Cruising vs Ballooning
by Susan Owens
I just returned from my first cruise aboard Holland America Line's Veendam, and got a lot of good information from the Sealetter. My family has been hot-air ballooning for about 18 years and this was a real change from our usual vacations. Following is a story I wrote for our local balloon club newsletter. Thought you might get a chuckle out of how the "other half lives".
For those of us who have been ballooning for many years, all of our vacation time and then some is taken up with the occasional Friday or long weekend in order to go to balloon events. Recently my mother and I returned from a week- long Caribbean cruise (her treat, and my first cruise). For those of you who have never cruised, I would like to offer a study in contrasts.
How to get there:
- Ballooning: Load all the equipment, pack the coolers, fuel the vehicle and balloon, get a map (and a sectional of the festival area), pack jeans, shorts, T-shirts, jackets, sneakers, boots, rain-gear, and Drive Like Hell so as not to take any more time off from work than necessary.
- Cruising: Pack two formal gowns (or a tux), one informal outfit and casual clothes, shorts and swim suits according to the recommendations of the brochure. Take a plane to the port city, let the cruise line claim your luggage for you (they bring it direct to your stateroom) and take a taxi to the ship.
- Ballooning: Get up before daylight (way before) for pilot briefing, then go out to the field in the dark, in the fog, in the rain even. Lay out the balloon, hopefully fly, pack up, have a little champagne, have breakfast, have a nap, do it all over again in the evening.
- Cruising: Every night before you go to bed, a copy of the shipís newsletter is slipped under your door detailing all the activities available the next day, info on the next port of call, you can do as many or as few as you choose and except for gambling and shore excursions, everything is already paid for. Naps are optional. Each time I tried to take a nap, after about 30 minutes the Asst. Cruise Director would come on the PA system to announce BINGO. This was the only activity other than life boat drill they felt the need to broadcast to the entire ship.
- Ballooning: Breakfast and lunch are usually on your own tab as you search in a new town for someplace large enough to feed your group and with a parking lot big enough for the chase vehicles. Dinner is usually hosted by the festival and hopefully they included enough tickets for ALL your crew.
- Cruising: Each morning you get a copy of the eveningís menu delivered to your room so you can begin to anticipate the 5 course meal for the evening. Breakfast and lunch can be served in your suite or you can go to the formal restaurant or to the cafeteria style restaurant or eat by the pool where they are doing burgers, tacos, etc. And itís all included in the price. Dinner in the formal dining room is very elegant and you sit at the same table each evening and form new friendships. If you are very fortunate, one of the shipís officers may join you for dinner.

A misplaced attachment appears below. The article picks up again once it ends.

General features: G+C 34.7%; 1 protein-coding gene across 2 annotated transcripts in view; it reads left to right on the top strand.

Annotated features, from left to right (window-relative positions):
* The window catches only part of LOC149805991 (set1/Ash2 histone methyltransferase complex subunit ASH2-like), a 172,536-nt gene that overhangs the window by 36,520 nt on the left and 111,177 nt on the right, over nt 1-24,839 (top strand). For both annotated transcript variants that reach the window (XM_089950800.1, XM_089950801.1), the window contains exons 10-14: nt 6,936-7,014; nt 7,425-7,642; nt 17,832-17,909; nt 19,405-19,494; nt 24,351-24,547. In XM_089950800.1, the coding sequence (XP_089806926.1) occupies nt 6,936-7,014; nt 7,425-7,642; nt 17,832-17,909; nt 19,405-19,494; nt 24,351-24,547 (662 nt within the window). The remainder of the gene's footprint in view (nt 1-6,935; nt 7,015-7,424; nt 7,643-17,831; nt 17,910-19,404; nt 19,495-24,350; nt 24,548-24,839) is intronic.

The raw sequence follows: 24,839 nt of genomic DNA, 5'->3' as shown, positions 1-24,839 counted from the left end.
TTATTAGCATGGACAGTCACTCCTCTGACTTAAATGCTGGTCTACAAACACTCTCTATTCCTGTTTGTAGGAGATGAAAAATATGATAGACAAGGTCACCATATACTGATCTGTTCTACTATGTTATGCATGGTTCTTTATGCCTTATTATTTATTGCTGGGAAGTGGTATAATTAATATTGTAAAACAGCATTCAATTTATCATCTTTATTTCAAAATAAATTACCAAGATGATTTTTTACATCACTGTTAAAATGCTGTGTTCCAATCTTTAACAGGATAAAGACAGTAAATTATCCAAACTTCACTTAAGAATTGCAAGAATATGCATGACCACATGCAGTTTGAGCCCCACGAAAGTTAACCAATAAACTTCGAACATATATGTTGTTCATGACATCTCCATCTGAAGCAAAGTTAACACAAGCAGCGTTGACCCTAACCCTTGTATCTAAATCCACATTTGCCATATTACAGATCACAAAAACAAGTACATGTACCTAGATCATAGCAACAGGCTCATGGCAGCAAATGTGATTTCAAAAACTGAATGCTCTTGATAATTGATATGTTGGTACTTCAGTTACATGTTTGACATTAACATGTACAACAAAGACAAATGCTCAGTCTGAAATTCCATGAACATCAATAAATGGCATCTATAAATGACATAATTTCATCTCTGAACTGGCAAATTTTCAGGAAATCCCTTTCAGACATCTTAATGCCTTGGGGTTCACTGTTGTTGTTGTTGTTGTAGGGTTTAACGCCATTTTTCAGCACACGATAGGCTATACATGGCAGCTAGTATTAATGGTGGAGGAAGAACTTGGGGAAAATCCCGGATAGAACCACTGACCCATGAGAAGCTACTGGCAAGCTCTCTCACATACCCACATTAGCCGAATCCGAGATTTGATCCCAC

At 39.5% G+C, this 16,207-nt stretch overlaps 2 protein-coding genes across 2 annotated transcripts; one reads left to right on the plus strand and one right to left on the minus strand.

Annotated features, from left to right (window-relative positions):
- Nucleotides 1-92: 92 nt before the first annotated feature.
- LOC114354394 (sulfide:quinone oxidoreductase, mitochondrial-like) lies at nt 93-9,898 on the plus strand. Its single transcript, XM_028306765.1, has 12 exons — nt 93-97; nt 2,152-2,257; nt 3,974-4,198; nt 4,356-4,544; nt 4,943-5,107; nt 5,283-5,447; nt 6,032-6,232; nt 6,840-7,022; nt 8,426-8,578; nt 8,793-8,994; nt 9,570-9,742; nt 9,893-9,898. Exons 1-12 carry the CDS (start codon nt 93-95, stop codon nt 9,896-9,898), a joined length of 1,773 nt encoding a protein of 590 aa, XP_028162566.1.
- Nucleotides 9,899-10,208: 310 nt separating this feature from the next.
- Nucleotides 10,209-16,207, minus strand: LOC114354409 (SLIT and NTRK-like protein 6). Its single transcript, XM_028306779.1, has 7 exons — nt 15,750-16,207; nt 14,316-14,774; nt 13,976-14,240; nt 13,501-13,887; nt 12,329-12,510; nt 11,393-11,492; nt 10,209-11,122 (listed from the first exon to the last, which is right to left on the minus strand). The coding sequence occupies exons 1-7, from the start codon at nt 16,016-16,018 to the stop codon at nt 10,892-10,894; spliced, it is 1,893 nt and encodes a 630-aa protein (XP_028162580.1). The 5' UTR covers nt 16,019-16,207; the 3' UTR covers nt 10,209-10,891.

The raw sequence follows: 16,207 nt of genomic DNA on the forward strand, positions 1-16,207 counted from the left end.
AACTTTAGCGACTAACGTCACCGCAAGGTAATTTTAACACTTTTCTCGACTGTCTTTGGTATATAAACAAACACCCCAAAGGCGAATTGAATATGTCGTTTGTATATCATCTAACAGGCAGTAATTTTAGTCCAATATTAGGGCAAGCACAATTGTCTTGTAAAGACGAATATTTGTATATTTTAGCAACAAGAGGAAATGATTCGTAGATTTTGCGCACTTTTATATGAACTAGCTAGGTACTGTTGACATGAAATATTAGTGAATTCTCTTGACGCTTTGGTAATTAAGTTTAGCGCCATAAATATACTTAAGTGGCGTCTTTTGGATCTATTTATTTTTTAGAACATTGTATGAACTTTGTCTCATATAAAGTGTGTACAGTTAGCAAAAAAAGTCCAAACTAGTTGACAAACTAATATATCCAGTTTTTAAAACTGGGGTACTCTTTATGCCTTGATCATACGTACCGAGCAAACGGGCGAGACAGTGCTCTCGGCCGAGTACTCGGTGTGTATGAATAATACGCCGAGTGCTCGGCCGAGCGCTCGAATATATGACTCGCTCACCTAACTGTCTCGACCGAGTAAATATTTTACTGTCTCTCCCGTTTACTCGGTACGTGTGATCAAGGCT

- Ballooning: You come home with everything dirty and spend all day Monday doing laundry.
- Cruising: On our cruise line, they did our laundry and dry cleaning FOR FREE.
Which do I prefer? There is plenty of room in my life for both activities. I hope to cruise again soon, itís easy to get spoiled. Am I ready to give up ballooning for cruising? Not on your life. In fact by the time you read this, we will be anticipating the delivery of our new balloon and preparing for Tour í98. But if you ever get the chance to go cruising, TRY IT, you might like it!
- Ballooning: We have all experienced the entire spectrum of hotels, motels, motor courts, etc. Sometimes we wonder why we left our own comfortable bed to stay in these places and if we are really lucky, there are more than two towels in the bath and they DONíT show up to clean the room while we are resting.
- Cruising: We had a suite with a bar, sectional sofa, coffee table, chairs, dressing area and separate bath, twin beds, and more storage than two women needed. We also had a private verandah with two chaise lounges and a table with four chairs. As soon as we left the room to go to breakfast, our room steward came in and cleaned the room, left fresh towels, put ice in the ice bucket and added fruit to our fruit bowl if needed. In the evening as we left for dinner, he again cleaned the room and bath, turned down our beds and left a chocolate on our pillows.
Susan and her family have been balooning for 18 years now. This was her first cruise but we doubt it will be her last! Susan may be reached at: TeamDuckie@aol.com.
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